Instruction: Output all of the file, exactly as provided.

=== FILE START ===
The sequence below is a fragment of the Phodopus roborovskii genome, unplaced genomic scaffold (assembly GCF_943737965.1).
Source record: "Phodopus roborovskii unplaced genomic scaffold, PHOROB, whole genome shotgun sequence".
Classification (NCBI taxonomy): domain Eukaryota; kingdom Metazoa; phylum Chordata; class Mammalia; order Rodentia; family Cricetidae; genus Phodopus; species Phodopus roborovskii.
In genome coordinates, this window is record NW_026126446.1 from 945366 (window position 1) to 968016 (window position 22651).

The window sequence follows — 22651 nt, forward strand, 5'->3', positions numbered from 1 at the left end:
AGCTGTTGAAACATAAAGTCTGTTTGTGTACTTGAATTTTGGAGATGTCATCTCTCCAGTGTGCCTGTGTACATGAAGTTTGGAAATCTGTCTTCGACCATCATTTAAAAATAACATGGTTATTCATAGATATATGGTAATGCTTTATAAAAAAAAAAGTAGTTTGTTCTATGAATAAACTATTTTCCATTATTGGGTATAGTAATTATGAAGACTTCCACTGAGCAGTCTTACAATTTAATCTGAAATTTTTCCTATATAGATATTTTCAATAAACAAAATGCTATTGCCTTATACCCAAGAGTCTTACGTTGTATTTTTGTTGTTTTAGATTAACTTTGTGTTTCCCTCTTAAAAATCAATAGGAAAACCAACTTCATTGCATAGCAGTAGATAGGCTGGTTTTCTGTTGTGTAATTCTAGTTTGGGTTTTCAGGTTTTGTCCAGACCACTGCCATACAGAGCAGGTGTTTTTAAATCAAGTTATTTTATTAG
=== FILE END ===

The sequence below is a fragment of the Phodopus roborovskii genome, unplaced genomic scaffold (assembly GCF_943737965.1).
Source record: "Phodopus roborovskii unplaced genomic scaffold, PHOROB, whole genome shotgun sequence".
Classification (NCBI taxonomy): domain Eukaryota; kingdom Metazoa; phylum Chordata; class Mammalia; order Rodentia; family Cricetidae; genus Phodopus; species Phodopus roborovskii.
In genome coordinates, this window is record NW_026126446.1 from 945366 (window position 1) to 968016 (window position 22651).

The window sequence follows — 22651 nt, forward strand, 5'->3', positions numbered from 1 at the left end:
AGCTGTTGAAACATAAAGTCTGTTTGTGTACTTGAATTTTGGAGATGTCATCTCTCCAGTGTGCCTGTGTACATGAAGTTTGGAAATCTGTCTTCGACCATCATTTAAAAATAACATGGTTATTCATAGATATATGGTAATGCTTTATAAAAAAAAAAGTAGTTTGTTCTATGAATAAACTATTTTCCATTATTGGGTATAGTAATTATGAAGACTTCCACTGAGCAGTCTTACAATTTAATCTGAAATTTTTCCTATATAGATATTTTCAATAAACAAAATGCTATTGCCTTATACCCAAGAGTCTTACGTTGTATTTTTGTTGTTTTAGATTAACTTTGTGTTTCCCTCTTAAAAATCAATAGGAAAACCAACTTCATTGCATAGCAGTAGATAGGCTGGTTTTCTGTTGTGTAATTCTAGTTTGGGTTTTCAGGTTTTGTCCAGACCACTGCCATACAGAGCAGGTGTTTTTAAATCAAGTTATTTTATTAG